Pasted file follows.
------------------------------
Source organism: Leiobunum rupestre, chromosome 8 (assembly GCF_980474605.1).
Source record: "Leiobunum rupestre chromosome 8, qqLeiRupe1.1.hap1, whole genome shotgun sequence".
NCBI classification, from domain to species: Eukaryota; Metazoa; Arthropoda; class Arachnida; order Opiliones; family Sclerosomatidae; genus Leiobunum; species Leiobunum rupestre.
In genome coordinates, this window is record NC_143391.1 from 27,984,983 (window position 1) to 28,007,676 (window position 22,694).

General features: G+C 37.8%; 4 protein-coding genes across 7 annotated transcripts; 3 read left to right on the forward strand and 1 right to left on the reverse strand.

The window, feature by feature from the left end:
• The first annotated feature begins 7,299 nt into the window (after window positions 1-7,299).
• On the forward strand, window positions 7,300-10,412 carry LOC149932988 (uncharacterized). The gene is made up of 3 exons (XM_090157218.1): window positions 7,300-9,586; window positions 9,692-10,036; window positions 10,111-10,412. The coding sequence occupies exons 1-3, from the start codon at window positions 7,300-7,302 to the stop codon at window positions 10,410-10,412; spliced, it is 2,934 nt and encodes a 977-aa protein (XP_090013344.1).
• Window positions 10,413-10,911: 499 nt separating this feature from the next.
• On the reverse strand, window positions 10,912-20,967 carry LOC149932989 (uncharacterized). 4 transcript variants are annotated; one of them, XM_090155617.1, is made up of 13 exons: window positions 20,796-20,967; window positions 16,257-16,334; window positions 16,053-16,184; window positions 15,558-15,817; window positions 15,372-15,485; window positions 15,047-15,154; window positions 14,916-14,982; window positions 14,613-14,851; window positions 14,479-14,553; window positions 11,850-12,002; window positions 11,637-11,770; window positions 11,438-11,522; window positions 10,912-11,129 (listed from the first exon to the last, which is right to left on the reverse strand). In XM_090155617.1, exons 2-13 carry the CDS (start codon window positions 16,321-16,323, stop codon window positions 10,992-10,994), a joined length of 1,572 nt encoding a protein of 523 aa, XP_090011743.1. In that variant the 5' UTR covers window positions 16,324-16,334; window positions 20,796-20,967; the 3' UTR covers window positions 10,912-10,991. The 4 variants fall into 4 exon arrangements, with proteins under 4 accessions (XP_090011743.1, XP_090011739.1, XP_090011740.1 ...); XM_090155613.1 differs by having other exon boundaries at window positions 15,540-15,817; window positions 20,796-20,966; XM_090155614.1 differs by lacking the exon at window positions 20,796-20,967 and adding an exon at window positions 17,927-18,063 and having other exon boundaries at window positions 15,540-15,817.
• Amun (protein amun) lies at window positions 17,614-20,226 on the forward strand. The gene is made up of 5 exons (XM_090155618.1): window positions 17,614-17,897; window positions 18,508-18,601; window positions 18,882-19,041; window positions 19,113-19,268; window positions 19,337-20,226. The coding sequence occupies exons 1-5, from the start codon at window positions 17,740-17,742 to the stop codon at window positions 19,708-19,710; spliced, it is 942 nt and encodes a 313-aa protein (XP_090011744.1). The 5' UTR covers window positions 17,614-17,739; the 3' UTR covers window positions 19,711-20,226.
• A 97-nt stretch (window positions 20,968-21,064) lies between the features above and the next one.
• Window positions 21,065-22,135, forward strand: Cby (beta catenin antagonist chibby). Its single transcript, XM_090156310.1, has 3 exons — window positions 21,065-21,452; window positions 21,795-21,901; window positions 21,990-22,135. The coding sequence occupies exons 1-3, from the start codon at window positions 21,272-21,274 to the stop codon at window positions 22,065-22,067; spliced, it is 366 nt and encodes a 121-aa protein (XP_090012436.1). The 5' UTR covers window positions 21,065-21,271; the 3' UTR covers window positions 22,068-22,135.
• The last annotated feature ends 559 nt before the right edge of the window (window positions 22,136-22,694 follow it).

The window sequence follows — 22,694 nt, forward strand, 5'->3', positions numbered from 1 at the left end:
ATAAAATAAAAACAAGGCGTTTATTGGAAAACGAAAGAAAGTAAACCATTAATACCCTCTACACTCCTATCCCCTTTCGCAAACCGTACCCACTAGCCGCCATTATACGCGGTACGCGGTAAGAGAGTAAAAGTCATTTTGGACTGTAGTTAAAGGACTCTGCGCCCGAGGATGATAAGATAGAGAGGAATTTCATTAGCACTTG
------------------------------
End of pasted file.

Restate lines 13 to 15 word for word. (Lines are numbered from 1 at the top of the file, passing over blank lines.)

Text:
• Window positions 21,065-22,135, forward strand: Cby (beta catenin antagonist chibby). Its single transcript, XM_090156310.1, has 3 exons — window positions 21,065-21,452; window positions 21,795-21,901; window positions 21,990-22,135. The coding sequence occupies exons 1-3, from the start codon at window positions 21,272-21,274 to the stop codon at window positions 22,065-22,067; spliced, it is 366 nt and encodes a 121-aa protein (XP_090012436.1). The 5' UTR covers window positions 21,065-21,271; the 3' UTR covers window positions 22,068-22,135.
• The last annotated feature ends 559 nt before the right edge of the window (window positions 22,136-22,694 follow it).

The window sequence follows — 22,694 nt, forward strand, 5'->3', positions numbered from 1 at the left end: